This concept has laid the foundations for the upcoming evenings in Christians Kirke. Here, we will begin with an introduction to the work and legacy of the thinker in question. Each evening we have invited a highly esteemed scholar to introduce us to the most important aspects of the thinker’s work and to their biographical and historical background. After this, participants are divided into small groups and asked to share their thoughts on a number of existential questions, selected in advance and handed out to them. It could be questions exploring the nature of free will, despair, sorrow or love.

You have great experience hosting this form of events in Christians Kirke and other churches. What makes the concept and the church location go so well together?
Due to its outstanding and rare architectural style, Christians Kirke is ideal for this type of gathering. The galleries of individual seating areas invite the sharing of one’s thoughts in a safe and almost homely atmosphere. After the group discussions we gather around a light serving of cheese and wine in the open church space – and bring the various thoughts shared in the smaller groups out in the open.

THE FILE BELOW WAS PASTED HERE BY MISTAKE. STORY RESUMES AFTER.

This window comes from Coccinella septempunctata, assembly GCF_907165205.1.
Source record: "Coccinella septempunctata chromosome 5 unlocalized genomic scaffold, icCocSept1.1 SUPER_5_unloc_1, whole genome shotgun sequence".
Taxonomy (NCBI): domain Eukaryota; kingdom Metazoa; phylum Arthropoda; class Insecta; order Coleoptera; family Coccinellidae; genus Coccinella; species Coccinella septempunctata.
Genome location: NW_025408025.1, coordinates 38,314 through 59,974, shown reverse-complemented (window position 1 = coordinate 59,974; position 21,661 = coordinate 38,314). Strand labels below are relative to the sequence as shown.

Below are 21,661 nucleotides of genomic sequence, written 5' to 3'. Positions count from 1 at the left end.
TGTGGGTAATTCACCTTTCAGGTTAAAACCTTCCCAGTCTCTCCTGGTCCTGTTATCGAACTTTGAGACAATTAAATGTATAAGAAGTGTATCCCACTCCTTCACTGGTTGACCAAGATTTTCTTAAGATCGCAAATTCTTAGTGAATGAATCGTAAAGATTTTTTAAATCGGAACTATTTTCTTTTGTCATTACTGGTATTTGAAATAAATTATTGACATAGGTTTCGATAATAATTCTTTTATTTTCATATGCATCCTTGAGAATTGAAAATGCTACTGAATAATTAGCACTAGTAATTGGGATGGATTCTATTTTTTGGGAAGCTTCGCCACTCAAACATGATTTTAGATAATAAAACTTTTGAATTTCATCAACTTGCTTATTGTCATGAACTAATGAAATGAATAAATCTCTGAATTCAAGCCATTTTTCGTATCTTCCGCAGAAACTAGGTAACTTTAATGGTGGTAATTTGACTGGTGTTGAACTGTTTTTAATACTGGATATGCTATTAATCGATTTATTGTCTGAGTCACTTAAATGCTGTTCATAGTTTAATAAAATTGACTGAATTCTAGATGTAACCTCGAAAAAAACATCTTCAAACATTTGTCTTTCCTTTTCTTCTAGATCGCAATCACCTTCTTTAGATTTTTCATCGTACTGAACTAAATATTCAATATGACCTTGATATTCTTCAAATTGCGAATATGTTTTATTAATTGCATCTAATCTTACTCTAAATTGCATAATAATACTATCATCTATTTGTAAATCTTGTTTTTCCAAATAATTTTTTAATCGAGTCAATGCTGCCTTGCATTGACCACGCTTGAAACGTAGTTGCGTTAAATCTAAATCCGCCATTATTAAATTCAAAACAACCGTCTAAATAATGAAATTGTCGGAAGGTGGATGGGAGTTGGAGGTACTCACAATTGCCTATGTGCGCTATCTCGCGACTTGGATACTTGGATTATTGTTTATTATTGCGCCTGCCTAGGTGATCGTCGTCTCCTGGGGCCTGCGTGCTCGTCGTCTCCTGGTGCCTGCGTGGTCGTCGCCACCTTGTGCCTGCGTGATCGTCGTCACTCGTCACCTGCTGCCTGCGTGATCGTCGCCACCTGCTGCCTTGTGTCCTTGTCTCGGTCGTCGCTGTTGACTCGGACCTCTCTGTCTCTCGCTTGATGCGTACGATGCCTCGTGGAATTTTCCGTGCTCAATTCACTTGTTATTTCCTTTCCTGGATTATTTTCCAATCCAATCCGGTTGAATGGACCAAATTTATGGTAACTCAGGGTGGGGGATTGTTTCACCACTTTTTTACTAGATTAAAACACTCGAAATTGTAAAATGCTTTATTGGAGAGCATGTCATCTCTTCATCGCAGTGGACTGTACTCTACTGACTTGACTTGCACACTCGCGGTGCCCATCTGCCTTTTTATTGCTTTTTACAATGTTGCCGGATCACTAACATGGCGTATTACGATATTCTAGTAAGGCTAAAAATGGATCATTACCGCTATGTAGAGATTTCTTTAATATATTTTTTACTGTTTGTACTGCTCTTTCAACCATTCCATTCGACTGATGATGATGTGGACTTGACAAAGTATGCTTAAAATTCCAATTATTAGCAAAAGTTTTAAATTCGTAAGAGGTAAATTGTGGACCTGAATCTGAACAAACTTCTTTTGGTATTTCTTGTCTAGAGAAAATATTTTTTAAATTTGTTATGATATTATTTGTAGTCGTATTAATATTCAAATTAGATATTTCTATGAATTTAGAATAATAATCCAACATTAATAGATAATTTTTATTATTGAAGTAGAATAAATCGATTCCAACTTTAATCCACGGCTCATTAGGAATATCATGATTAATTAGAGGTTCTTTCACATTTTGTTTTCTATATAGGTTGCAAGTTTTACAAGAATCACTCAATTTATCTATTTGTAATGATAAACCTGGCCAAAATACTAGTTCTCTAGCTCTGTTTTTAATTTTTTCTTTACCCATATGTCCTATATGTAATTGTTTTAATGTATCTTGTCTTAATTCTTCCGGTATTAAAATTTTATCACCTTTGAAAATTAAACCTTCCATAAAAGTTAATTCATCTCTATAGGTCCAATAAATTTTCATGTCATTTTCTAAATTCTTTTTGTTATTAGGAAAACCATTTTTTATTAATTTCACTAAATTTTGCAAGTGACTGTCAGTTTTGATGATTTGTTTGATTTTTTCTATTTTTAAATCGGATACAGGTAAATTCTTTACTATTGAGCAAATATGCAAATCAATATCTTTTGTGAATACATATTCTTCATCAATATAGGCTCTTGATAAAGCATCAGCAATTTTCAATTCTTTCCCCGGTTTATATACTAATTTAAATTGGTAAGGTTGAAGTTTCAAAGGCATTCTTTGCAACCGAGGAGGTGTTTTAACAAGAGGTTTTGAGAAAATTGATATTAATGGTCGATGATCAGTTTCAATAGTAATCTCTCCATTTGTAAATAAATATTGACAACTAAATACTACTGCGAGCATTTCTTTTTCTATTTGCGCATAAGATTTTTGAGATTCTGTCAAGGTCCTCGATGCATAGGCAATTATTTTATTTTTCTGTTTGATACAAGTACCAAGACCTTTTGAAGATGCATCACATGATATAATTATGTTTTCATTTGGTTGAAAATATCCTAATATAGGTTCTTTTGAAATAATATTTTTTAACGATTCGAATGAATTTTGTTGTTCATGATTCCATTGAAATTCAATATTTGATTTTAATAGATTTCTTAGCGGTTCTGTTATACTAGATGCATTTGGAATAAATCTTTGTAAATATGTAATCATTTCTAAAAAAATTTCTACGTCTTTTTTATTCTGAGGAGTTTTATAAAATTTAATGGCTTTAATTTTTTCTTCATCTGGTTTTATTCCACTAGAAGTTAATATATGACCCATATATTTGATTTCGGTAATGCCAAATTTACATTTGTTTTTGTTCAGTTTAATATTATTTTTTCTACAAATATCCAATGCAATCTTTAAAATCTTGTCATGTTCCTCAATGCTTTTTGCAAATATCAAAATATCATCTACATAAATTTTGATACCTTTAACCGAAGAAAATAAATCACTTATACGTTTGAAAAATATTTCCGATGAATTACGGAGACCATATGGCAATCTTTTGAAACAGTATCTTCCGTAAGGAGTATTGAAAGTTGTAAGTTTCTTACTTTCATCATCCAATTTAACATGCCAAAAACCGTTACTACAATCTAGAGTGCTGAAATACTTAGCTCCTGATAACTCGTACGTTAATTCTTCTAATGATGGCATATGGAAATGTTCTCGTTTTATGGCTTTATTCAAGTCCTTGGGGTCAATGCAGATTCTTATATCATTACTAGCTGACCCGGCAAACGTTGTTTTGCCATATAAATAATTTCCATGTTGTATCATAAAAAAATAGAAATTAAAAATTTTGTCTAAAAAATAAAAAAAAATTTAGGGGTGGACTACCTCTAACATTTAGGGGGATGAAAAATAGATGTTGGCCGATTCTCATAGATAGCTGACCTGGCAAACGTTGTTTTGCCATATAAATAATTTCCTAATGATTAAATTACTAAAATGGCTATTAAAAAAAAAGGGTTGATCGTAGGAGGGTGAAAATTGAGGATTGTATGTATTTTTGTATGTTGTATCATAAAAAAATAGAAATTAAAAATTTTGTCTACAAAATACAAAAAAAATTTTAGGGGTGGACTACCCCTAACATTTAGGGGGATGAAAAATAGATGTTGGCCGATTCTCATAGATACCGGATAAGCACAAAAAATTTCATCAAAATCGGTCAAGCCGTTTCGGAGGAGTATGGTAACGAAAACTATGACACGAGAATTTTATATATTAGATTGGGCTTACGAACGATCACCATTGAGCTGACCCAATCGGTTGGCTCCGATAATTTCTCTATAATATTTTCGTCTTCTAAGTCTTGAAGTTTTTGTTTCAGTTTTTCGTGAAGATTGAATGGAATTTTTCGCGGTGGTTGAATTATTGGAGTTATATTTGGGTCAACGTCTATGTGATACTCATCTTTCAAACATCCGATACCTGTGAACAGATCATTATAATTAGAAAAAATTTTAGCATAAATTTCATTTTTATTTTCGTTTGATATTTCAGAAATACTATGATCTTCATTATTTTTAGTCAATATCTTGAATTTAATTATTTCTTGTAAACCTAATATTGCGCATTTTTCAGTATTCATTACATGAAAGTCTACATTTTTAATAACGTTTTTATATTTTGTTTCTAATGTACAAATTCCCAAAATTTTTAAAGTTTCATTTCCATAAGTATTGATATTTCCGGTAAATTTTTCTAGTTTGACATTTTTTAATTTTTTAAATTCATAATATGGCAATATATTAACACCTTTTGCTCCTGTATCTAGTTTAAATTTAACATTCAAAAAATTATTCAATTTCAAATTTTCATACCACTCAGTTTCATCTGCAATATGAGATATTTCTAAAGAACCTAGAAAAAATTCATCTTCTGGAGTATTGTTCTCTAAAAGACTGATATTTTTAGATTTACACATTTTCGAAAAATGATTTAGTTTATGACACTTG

But beyond any architectural features, the church offers a space for all the big questions in life – no matter what religious observance one may or may not have. The Danish Folkekirke is characterized by a high level of openness – and in Christians Kirke, we hope to open our doors for international citizens not only to important pieces of Danish cultural heritage, but also to the open space where we can all get a deeper understanding of who we are as human beings.

Great Danes on The Golden Age is hosted in Christians Kirke, Christianshavn, during Spring 2022 – the first time being on January 26. Last chance for signing up is January 23. Read more and register your attendance at